Commentary: The loss of white collar jobs may help mitigate inflation

City says 7,000 summer jobs are available for Boston youth ages 14 to 18

Written by Conor Sen / Bloomberg Opinion

Knowledge workers in technology, finance, and elsewhere in corporate America used to have the most choice and leverage in the labor market. They’re still a long way from having hard times, but recent data suggests their fortunes have shifted from being sweltering to warm.

The main reason they are no worse off is that many younger, less experienced workers are moving away from the sidelines to take less glamorous and hard-to-fill jobs in industries such as education and healthcare. This helps support growth while also mitigating inflation by taking pressure off supply chains; This should give the Fed more confidence that it does not need to break the economy to rebalance supply and demand.

Views of the labor market for knowledge workers can depend on what is being measured. For example, there are still more job vacancies for professional and business services workers than there were before the pandemic. But as of February, job openings have fallen as dramatically over the past year as they did during the 2008 recession. Real-time job openings data from indicates that the dip in hiring in finance and technology carried over into April. So things may be fine for the time being, but the trend is ominous, and it’s fair to wonder how bad conditions will get over the next several months.

What’s happening in the rest of the labor market is a bit encouraging. Job growth in major industries that lagged behind in recovering from the pandemic continues to show solid gains. Government, education, healthcare, leisure and hospitality added 184,000 jobs combined in March, matching the monthly gain that has been booked for nearly a year now.

We can attribute this growth to the increase in the number of people joining the workforce to take up some of those hard-to-fill jobs. Between March and November last year, the size of the US workforce was more or less flat, but since November it has increased by 2.2 million workers.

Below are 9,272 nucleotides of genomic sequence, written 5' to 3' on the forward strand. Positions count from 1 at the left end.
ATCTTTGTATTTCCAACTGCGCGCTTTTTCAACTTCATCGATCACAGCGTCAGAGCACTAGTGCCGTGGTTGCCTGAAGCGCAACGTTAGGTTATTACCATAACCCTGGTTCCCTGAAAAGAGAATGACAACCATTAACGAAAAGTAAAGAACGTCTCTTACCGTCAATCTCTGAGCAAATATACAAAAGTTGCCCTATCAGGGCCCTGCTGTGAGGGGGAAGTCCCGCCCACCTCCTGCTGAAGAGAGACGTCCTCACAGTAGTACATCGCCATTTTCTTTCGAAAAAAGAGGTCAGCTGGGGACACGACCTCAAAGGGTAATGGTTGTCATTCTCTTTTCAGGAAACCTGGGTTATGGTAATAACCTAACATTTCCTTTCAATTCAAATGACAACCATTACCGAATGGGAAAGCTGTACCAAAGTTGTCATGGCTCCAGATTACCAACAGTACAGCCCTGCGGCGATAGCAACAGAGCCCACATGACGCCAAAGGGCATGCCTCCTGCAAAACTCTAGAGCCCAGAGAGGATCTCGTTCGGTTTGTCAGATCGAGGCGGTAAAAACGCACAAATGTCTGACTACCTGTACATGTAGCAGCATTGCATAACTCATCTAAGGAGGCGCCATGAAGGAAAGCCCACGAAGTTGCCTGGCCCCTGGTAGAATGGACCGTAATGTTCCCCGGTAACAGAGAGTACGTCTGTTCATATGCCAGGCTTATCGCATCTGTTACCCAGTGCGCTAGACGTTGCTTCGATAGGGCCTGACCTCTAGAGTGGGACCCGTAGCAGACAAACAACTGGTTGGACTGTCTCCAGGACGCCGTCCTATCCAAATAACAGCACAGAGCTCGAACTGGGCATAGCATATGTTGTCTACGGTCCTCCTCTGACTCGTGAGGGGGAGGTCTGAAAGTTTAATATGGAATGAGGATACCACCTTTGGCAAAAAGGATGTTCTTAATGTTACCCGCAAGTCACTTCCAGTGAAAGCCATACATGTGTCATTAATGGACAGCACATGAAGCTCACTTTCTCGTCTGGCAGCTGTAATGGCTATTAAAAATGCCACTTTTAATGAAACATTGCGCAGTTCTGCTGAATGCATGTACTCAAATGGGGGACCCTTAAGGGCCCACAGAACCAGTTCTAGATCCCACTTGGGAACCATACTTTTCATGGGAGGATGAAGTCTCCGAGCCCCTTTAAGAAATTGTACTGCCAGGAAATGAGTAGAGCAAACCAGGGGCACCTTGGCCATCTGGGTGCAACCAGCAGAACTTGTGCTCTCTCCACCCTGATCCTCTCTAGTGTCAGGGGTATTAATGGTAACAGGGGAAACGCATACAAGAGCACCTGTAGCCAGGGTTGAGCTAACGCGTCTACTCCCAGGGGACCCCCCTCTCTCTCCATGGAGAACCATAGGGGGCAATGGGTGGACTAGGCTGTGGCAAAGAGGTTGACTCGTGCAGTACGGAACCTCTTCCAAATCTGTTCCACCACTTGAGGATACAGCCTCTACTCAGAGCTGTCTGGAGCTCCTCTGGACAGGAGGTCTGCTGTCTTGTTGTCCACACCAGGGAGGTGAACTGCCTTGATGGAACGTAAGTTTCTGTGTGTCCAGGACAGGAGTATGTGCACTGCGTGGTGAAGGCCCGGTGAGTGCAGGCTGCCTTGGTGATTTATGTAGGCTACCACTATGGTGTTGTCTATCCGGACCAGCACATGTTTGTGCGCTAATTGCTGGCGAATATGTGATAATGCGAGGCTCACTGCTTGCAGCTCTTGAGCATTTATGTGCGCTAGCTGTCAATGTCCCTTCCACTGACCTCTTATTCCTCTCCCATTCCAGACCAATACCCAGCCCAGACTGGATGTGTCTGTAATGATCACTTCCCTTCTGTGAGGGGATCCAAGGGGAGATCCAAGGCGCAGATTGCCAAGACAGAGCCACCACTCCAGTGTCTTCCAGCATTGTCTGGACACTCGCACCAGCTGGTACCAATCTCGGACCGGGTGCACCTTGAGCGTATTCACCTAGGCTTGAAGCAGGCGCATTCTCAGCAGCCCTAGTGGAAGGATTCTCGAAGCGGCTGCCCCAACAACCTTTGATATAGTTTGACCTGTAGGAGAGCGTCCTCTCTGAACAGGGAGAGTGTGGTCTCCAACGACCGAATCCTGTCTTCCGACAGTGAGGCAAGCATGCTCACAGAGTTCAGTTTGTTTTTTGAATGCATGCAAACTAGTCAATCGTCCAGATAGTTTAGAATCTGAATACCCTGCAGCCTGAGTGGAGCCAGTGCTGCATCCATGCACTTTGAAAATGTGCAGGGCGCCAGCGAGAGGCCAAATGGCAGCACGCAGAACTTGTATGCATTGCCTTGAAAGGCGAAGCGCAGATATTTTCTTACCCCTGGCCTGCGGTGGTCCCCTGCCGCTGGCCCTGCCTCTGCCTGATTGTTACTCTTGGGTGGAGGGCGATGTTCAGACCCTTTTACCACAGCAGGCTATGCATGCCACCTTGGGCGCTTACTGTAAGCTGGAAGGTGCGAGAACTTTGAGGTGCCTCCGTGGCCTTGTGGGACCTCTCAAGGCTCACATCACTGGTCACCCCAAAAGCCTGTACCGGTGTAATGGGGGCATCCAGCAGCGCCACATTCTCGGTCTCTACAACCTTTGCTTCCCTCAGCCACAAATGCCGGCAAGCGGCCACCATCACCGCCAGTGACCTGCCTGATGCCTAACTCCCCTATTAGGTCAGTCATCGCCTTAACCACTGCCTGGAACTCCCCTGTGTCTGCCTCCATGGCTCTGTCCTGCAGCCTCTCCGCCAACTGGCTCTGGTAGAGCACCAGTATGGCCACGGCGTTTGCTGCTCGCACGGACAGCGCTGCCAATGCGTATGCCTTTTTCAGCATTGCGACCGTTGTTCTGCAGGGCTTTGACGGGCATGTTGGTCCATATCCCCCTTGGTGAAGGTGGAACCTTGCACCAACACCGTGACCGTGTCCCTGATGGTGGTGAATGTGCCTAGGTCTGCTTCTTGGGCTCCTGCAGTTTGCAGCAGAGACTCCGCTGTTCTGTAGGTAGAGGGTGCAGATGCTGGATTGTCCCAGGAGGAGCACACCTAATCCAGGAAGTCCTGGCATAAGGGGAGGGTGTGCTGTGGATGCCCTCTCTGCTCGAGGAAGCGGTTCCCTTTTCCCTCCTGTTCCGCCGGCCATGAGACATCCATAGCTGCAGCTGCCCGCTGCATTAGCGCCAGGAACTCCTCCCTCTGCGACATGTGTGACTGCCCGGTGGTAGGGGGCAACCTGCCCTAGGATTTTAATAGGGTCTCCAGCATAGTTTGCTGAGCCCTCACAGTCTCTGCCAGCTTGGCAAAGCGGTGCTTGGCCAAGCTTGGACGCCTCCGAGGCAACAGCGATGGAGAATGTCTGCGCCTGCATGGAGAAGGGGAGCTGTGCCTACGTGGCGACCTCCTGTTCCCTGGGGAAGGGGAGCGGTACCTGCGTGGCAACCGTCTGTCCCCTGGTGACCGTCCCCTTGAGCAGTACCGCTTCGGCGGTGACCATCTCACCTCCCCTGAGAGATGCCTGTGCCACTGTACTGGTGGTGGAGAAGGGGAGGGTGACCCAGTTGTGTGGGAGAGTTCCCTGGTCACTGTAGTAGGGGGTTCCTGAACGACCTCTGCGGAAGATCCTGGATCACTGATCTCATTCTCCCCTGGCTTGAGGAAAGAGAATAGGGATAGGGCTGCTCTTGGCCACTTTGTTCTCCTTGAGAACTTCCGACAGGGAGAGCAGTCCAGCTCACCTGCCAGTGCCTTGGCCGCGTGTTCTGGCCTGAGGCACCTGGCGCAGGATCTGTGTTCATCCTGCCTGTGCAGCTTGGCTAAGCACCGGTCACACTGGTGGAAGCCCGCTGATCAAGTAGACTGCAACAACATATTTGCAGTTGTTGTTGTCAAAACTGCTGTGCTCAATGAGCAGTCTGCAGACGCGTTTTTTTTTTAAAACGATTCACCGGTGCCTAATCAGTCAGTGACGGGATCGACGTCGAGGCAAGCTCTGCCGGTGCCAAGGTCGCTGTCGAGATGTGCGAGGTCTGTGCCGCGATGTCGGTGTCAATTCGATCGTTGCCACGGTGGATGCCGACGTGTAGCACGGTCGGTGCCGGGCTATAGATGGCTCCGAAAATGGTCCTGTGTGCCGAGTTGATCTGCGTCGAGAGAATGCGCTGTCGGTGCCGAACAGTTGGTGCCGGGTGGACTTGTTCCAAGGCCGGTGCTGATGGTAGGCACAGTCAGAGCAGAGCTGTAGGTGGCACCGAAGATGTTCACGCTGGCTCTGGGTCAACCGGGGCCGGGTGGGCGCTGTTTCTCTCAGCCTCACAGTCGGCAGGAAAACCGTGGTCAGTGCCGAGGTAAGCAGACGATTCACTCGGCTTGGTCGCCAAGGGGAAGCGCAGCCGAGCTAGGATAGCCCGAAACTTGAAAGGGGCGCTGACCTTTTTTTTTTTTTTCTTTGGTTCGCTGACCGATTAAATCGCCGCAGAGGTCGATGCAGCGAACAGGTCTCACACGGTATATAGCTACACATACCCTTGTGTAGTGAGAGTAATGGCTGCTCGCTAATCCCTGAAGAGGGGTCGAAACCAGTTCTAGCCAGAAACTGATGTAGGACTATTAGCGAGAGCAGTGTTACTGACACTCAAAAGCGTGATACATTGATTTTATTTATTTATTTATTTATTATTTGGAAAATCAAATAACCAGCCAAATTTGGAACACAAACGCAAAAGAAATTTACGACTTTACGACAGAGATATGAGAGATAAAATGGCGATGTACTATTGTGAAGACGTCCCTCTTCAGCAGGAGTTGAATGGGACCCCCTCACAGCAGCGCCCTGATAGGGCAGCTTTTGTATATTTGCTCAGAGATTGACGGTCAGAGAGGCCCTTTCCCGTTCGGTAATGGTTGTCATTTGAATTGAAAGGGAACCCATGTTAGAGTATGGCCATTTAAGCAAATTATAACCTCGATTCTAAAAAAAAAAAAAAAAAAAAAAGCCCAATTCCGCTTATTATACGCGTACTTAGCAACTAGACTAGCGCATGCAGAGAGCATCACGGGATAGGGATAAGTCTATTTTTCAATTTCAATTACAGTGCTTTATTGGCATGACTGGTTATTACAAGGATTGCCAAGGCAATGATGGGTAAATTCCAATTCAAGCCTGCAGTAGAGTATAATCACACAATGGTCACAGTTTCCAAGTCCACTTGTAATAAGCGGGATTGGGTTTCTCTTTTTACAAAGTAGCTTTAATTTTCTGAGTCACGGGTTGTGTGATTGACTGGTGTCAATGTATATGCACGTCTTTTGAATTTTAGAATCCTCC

Increased participation in the labor force is what the Fed wanted to see because it aims to balance the trade-offs between employment and inflation. It also raises the prospect of the economy returning to something like the conditions we had in 2019, when we combined strong job growth and low unemployment while containing inflation. What we have seen in recent months is strong job growth with low unemployment, while a larger workforce has kept wage growth in check, which in turn helps moderate inflation.

This is important for knowledge workers because jobs in industries like technology and finance are as much about long-term views on the future as they are about current conditions. More people willing to take jobs also helps in the short term by allowing companies to increase production levels. The income of the new workers is then spent, to support economic activity. By easing inflation pressures, it should also mean that the Fed doesn’t need to raise interest rates as much, lowering the odds of a deep recession and making companies think twice about starting hiring freezes or layoffs.

It’s fair to ask whether the less prestigious jobs people hold are good jobs, or whether we’ve reverted to a pattern in which the economy has low-cost workers. There are several reasons to believe this course is better. First, the rate of people leaving their jobs remains close to pre-pandemic levels, which indicates that workers have options. Secondly, the growth of wages of production and non-supervisory employees – ordinary workers – outpaces the total wages that include bosses and managers, which we have not seen in the 2000s. Finally, nearly half of the increase in the workforce since November is people under 25, who in many cases can hide in higher education or live at home if good jobs are not available.

As long as people join the workforce in a way that grows the economy without increasing inflation, the downside for workers in knowledge industries should be limited. Right now, the change in the labor market for white-collar workers looks more like a rebalancing than a regression.

Connor Sen is a columnist for Bloomberg Opinion. He is the founder of Peachtree Creek Investments.